The Child and Adult Care Food Program and Food Insecurity

Colleen M. Heflin, University of Missouri, Columbia
Irma Arteaga, University of Missouri, Columbia
Sara Gable, University of Missouri, Columbia

We evaluate the relationship between the Child and Adult Care Food Program (CACFP) and household food security using data from the Early Childhood Longitudinal Study Birth Cohort. We find that accessing child care through a center that participates in the CACFP is a marker for food insecurity. However, after correcting for selection bias into the CACFP, CACFP participation reduces the risk of household food insecurity for child care centers. Mediational analysis indicated that the CACFP ameliorates household food insecurity because child care centers that participate in the CACFP provide high quality meals and snacks to children, thereby reducing consumption pressures on the household food supply. Given the known cognitive and health consequences associated with food insecurity during the early childhood period and findings from the current study, policy should now focus on improving access to CACFP.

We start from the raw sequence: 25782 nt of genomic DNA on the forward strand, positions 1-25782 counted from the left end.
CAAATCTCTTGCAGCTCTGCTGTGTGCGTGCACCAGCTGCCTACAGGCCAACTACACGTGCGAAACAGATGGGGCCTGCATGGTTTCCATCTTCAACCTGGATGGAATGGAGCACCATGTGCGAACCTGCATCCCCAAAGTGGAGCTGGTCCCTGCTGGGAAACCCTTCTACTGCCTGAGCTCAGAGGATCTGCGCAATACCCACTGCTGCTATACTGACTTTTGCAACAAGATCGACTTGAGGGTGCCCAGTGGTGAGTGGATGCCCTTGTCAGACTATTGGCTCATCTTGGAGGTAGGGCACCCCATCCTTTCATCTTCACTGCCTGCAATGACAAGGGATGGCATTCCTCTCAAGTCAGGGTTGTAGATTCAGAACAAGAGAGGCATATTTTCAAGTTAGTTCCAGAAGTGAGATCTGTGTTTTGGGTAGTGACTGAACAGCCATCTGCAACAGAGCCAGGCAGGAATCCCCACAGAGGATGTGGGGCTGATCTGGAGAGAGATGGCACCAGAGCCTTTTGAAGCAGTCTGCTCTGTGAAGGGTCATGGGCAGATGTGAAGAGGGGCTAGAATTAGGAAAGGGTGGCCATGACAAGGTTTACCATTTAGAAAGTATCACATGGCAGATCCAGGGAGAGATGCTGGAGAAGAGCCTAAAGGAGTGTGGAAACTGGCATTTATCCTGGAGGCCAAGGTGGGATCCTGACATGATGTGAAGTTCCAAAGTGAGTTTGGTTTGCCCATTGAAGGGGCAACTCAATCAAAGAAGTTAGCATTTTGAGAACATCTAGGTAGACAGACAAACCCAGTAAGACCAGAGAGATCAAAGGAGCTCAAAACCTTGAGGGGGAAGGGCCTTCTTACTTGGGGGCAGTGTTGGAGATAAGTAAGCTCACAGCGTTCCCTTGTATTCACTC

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Presented in Session 149: Child Obesity and Food Insecurity